In the Mix with Atiba

admin / July 2, 2020 10:22 pm
How long have you been writing?

If you are referring to my novel, it took nearly 20 years from the time I typed the first word to when I published the story. Getting the story down took a few years, but getting it to a point where I was comfortable letting it go took longer than I expected. So, I guess I’ve been writing for a long time.


How did you come up with the title of your book?

That’s a good question. I cannot recall what the reasoning was for picking my character’s name. I just always liked the name, Anthony. After that, the last name grace seemed to fit with the nature of the story, thus Saving Grace made sense. I went through a period of changing it to, By Grace, since it is told in the first person. In the end, Saving Grace fit best.

There is a lot of meaning behind the word “grace” that I feel apply to the story and will have more significance should the reader stay with the book series. My favorite form of the word is a short prayer of thanks, but other meanings fall into the story.

Like elegance and or refined movement. A person moves through the water with effortless grace. Or, Grace means, courteous goodwill—someone bowing out of a game, or commitment, gracefully. Someone can give someone a grace period. There is the form of honor, addressing someone like a duke or duchess, and finally, there is the attractive presence of a person or a thing, as in someone graced the front pages of a magazine.


How has living in Washington DC changed over the years?

Like many other cities, D.C. has changed culturally, as well as aesthetically over the years. Many call it gentrification. Recently, I’ve been working with director Mignotae Kebebe, who directed the documentary film, “What Happened to Chocolate City.”

The film interviews three generations of Washingtonians, and through it, as well as through the research I did for my book, I have learned about laws that have historically disenfranchised its residents. Gentrification goes back long before D.C. was even established as a city, starting when John Smith first came to the area and took land from the Native Americans on the Anacostia River.

It feels like, throughout my life, Washington, D.C., lost its neighborhoods’ cultural integrity. Once thriving African American communities and homes are being replaced with multi-unit buildings. While the city has grown by over 100,000 residents in less than twenty years, it’s become more transient than ever. My good friend Patrick says, “It’s becoming a childless city,” and I can’t help but agree as it feels with every passing year the city loses more of its soul.


What are your thoughts on the political landscape of 2020?

This is a loaded question. I think the political landscape of 2020 can be summed up by a campaign that my company Party Politics U.S. launched last year, “2020 Fucking Matters”. For starters, we are amid a pandemic, claiming people’s lives on a global scale, and it didn’t have to be this way.

I do think it’s a sign of what we need to do for the future. Showing us that as bad as this seems, if we can look and listen to our problems with an open heart, we can learn how our actions or inactions (for instance, not voting as a collective) led to this situation in our country. It is a sign for us to stop putting the material world before the spiritual one, stop blindly, putting our faith in elected officials, and put that faith in God and ourselves.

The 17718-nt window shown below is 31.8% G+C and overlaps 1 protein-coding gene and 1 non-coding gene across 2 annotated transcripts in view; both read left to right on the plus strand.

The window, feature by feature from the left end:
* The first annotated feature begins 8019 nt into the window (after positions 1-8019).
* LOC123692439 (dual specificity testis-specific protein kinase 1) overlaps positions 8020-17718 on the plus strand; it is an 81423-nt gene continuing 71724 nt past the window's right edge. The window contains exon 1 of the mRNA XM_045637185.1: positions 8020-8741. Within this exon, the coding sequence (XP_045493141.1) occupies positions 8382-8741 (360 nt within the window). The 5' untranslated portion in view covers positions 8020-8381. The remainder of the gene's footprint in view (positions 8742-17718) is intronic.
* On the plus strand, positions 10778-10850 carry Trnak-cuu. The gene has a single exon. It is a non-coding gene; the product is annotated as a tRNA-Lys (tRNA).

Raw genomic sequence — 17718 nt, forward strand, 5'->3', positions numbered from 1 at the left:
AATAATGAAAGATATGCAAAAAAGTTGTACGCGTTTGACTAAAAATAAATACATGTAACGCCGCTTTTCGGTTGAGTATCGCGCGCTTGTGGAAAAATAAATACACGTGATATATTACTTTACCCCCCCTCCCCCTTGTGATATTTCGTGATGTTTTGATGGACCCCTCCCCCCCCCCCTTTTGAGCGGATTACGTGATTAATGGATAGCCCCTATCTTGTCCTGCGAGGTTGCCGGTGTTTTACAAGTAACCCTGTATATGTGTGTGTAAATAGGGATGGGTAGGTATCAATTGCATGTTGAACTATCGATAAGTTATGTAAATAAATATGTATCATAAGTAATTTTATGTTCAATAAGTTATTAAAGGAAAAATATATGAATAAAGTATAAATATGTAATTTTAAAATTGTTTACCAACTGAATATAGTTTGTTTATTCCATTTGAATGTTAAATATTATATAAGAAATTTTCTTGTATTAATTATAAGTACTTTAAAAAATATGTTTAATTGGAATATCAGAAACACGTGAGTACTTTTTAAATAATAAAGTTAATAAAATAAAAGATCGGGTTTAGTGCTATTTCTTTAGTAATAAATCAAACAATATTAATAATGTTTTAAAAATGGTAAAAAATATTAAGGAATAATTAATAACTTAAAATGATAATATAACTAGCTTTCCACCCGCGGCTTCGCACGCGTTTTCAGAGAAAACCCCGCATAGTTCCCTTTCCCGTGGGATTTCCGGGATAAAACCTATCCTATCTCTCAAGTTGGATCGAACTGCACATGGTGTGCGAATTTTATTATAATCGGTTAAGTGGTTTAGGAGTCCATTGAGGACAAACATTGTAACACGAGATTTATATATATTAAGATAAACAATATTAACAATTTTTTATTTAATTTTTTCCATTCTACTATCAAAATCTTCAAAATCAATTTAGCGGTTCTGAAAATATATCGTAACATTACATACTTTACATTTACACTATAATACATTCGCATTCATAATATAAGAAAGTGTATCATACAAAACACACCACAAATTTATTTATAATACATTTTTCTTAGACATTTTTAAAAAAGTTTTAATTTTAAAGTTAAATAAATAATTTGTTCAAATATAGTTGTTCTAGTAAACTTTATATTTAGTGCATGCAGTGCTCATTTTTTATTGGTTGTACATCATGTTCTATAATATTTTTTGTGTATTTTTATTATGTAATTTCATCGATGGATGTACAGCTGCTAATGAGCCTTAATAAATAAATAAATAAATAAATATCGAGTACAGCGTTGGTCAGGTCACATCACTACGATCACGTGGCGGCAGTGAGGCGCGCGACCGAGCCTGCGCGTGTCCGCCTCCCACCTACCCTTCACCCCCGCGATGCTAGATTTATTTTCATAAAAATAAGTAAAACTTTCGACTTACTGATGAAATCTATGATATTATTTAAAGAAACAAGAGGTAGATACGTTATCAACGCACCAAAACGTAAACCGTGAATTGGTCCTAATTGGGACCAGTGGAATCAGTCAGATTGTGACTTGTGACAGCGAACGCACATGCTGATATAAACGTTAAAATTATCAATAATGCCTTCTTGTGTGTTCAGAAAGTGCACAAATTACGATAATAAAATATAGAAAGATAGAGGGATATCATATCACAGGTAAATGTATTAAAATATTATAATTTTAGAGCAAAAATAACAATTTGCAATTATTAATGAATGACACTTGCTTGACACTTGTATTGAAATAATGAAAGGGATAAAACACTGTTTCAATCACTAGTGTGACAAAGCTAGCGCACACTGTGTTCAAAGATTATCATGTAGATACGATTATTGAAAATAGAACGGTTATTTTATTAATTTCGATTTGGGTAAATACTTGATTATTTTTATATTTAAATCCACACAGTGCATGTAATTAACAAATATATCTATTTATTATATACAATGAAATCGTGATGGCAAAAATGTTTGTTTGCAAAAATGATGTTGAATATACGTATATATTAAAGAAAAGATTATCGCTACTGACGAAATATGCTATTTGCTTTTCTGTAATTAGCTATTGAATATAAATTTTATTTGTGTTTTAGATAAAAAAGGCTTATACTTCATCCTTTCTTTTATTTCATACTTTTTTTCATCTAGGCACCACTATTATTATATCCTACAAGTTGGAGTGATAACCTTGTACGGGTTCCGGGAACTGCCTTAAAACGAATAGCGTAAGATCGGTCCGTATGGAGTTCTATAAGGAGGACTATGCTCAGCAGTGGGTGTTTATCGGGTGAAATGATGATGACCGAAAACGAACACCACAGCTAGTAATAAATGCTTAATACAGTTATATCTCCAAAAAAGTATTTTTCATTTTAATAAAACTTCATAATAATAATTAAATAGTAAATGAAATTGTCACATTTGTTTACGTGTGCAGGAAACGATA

If we keep fighting, I believe there is hope on the political landscape in 2020. There’s an opportunity to reprioritize what’s important. There are nurses, doctors, caregivers, bus drivers, teachers, grocery store workers, service industry employees, and drug store attendants who are fighting aren’t paid what they deserve while risking their lives on the frontline.

I believe we shouldn’t just applaud them. We should pay them higher wages. It may not be the answer you were looking for, but the 2020 landscape is about refocusing our priorities. It is about reshaping the world to work more for people and less for those taking from the poor to give to their small gang of wealthy friends.


What is the most challenging part about writing for you?

There is nothing complicated about writing for me. If I could live comfortably as a writer traveling the world, spending days combining my passions of researching history and writing stories, I would be off in a heartbeat living my best life.

The more complicated part of writing is getting those around me to understand. I have to go to a special place to create my stories. Like actors, I put myself in the setting that I’m creating, and in some ways, become the characters I am writing about.

This can be difficult for those around me, because I zone out, and can be

temperamental if someone invades that space. It can last for hours, maybe longer, and I still can’t get enough despite all of this. I love writing and bringing myself to that place.


Are you working on anything at the present that you would like to share with me?

I am working on “Chasing Spence,” the second book in the Grace trilogy. “Saving Grace,” the first book of the series, was written much like a television series. You can get lost in binge-reading, which anyone who reads it will the attest. Like any good series, there’s more story to tell. Thankfully, a small group has read the draft, and I’m excited to say, so far, they say it’s better than the first!


What do you like to do when you are not writing or reading?

Outside of spending time with my family, I love traveling and dancing. Seeing new places, exploring its history, meeting new people, tasting new foods, and being exposed to new cultures has always been something I find mesmerizing and love getting lost in. Nothing compares to feeling the heartbeat of a city, getting lost, and dancing the night away.